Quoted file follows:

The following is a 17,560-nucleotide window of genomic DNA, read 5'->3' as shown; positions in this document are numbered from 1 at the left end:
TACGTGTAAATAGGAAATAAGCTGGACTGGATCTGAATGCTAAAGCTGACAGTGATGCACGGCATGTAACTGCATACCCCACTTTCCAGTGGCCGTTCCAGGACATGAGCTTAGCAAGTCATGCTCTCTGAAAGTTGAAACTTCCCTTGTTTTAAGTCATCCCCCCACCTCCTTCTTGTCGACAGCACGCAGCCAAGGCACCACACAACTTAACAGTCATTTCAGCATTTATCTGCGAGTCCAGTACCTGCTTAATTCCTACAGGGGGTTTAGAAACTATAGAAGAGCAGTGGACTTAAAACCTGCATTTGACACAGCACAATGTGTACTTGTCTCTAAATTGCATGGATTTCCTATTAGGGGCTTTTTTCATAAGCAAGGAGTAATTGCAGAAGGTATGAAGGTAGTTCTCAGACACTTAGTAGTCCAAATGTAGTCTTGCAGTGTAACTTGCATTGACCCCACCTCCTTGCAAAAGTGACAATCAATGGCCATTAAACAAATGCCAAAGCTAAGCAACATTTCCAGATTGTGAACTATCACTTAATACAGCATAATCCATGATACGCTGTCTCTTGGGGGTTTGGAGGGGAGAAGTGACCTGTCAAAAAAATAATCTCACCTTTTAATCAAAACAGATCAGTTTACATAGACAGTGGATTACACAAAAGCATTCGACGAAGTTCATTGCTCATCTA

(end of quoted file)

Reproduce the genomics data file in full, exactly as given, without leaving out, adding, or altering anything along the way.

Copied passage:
The following is a 17,560-nucleotide window of genomic DNA, read 5'->3' as shown; positions in this document are numbered from 1 at the left end:
TACGTGTAAATAGGAAATAAGCTGGACTGGATCTGAATGCTAAAGCTGACAGTGATGCACGGCATGTAACTGCATACCCCACTTTCCAGTGGCCGTTCCAGGACATGAGCTTAGCAAGTCATGCTCTCTGAAAGTTGAAACTTCCCTTGTTTTAAGTCATCCCCCCACCTCCTTCTTGTCGACAGCACGCAGCCAAGGCACCACACAACTTAACAGTCATTTCAGCATTTATCTGCGAGTCCAGTACCTGCTTAATTCCTACAGGGGGTTTAGAAACTATAGAAGAGCAGTGGACTTAAAACCTGCATTTGACACAGCACAATGTGTACTTGTCTCTAAATTGCATGGATTTCCTATTAGGGGCTTTTTTCATAAGCAAGGAGTAATTGCAGAAGGTATGAAGGTAGTTCTCAGACACTTAGTAGTCCAAATGTAGTCTTGCAGTGTAACTTGCATTGACCCCACCTCCTTGCAAAAGTGACAATCAATGGCCATTAAACAAATGCCAAAGCTAAGCAACATTTCCAGATTGTGAACTATCACTTAATACAGCATAATCCATGATACGCTGTCTCTTGGGGGTTTGGAGGGGAGAAGTGACCTGTCAAAAAAATAATCTCACCTTTTAATCAAAACAGATCAGTTTACATAGACAGTGGATTACACAAAAGCATTCGACGAAGTTCATTGCTCATCTA